One of the authors (I'm not sure which), could be quite lyrical in describing cattle and the people who work with them -- quite amusing, sometimes. But the book seemed to jump all over the place, not really alighting and delving into any on aspect of cattle. It almost looks like someo
Jul 27, 2013 rated it it was ok
Shelves: own
Disappointment is really all I have to say. I thought it was going to be more than it was. The first 100 pages are hard to get through as it was the early years of cows history. I think it spent too much time on that. It was the last 100 pages that were more interesting to me as it was closer to this century. I thought it would have gone more into what is happening today with shifts of organic and more sustainable practices are being looked at or the problems with these feed pen practices.

The b
Jul 29, 2011 rated it liked it
The cow is truly an interesting and at times quite fascinating animal. The rise of beef consumption has had a direct impact on our planet and it is interesting to read just how much the humble bovine has shaped our fair planet. Unfortunately, I found the culinary interludes slightly irritating. I think I understand what the author was trying to do with these interludes, but for me, it broke up the flow of the book and made me gag slightly.
Nov 27, 2008 rated it really liked it
Take a rambling long ride from the times of our stone-age ancestors who domesticated wild cattle, to the modern Masai tribesmen who struggle to keep their stone-age culture alive. Along the way you can run with the bulls in Spain, make cheese with medieval monks, and import cattle into the New World with conquistadors. Be sure to rest a spell and try a new recipe or two, from the basic Rib Eye Steak to Homeric Roast Beef, Cheddar, Steak Tartar, and of course: Beef Jerky.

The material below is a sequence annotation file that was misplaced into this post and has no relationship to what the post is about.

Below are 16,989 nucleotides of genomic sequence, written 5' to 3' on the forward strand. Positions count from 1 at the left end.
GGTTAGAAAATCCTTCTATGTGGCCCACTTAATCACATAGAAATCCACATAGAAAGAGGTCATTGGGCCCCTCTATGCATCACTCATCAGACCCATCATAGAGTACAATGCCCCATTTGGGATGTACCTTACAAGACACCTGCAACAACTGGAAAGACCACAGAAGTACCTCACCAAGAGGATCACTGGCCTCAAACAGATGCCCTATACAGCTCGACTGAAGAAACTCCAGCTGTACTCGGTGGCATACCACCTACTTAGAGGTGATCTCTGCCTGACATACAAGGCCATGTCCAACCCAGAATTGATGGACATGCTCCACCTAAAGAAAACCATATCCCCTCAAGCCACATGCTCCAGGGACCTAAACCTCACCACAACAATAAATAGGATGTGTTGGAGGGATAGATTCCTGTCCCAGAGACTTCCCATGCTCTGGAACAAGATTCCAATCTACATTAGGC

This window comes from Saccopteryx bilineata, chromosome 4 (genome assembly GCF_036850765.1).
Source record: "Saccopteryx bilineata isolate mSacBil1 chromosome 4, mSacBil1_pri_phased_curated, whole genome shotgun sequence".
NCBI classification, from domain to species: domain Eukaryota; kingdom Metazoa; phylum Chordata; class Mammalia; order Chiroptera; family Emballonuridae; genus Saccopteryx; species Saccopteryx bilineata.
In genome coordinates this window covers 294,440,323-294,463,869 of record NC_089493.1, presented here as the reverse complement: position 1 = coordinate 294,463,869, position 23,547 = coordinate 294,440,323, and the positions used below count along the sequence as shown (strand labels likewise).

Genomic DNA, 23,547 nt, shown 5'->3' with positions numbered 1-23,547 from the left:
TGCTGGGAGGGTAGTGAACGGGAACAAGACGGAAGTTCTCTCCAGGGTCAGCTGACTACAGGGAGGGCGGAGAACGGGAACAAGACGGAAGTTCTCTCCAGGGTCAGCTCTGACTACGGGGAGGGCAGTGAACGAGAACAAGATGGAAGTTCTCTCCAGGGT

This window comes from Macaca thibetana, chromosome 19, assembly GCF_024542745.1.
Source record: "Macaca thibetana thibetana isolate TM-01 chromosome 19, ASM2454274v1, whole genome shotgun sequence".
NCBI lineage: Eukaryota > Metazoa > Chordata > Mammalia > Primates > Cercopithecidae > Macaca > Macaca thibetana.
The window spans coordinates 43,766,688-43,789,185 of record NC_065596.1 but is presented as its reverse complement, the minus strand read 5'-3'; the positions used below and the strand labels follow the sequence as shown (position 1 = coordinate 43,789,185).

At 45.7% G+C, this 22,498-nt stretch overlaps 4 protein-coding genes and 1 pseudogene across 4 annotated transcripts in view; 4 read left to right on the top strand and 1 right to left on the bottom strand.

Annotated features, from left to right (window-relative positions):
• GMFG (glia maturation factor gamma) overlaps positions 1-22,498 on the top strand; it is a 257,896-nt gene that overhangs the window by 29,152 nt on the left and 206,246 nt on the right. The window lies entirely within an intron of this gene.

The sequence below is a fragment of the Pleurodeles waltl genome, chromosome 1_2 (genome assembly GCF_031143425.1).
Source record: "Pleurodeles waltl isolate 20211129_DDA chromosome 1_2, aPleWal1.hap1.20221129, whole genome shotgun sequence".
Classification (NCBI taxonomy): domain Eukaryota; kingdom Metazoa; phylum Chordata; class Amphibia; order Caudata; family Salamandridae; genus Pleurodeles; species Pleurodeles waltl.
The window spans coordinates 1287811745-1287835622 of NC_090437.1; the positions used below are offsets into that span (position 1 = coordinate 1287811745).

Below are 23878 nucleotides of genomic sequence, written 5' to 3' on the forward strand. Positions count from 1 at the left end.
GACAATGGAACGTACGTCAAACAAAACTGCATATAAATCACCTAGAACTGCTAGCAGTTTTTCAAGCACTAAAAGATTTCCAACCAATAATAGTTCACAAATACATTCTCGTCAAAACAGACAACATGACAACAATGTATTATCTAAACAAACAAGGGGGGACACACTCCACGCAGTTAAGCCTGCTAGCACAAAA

Mar 24, 2011 rated it liked it
Shelves: history, nonfiction, food
The truth of the matter is that I skimmed the last half of the book. This isn't really anything to do with the book. I just realized after about a hundred pages that I didn't really care that much about beef to read a hundred more. The book seemed fairly well-written, it just didn't have the spark that would keep me reading further.
Apr 20, 2009 rated it liked it
Shelves: cooking-food
The book is a bit rambling. Has several good sections on the history of beef domestication, but never really pulled together. The chapter on the bull industry supporting the Spanish bull fights was interesting. My standard for this sort of book is still, Pig Perfect : Encounters with Remarkable Swine and Some Great Ways to Cook Them.
Noel M.
Dec 23, 2011 rated it liked it
There's a couple of chuckles to be had in here. It's a light, afternoon read but not much beyond that.
Sep 30, 2012 rated it liked it
3.5 is more like it. Entertaining overview, but topic could use more depth.
Mar 29, 2016 rated it liked it
Moo. Mooooooo
Mar 31, 2010 rated it it was amazing
Very informative and readable account of the domestication of cattle through the ages. I really enjoyed it.
Nov 09, 2016 rated it it was ok
Where's the beef?
Michael S.
Mar 11, 2009 rated it liked it
Recommends it for: Cooks, Foodies, Historians
Recommended to Michael S. by: Borders Bookstore Find
Among (lots of) other things, I learned how to make cheddar cheese.
Claudia Yahany
Mar 17, 2014 rated it did not like it
Demasiada poesía y romance.
Jan 31, 2010 rated it really liked it
Extremely interesting. Rimas and Fraser walk through history with the cow!
rated it liked it
Jul 16, 2014
Erika Salan
rated it liked it
Sep 17, 2009
rated it did not like it
Jun 19, 2009
rated it really liked it
Dec 03, 2011
Tracy Miller
rated it really liked it
Apr 21, 2014
rated it it was ok
Jan 07, 2012
rated it liked it
Apr 17, 2011
rated it it was ok
Apr 20, 2013
rated it liked it
Feb 15, 2009
Tim Mcanany
rated it it was ok
Aug 11, 2011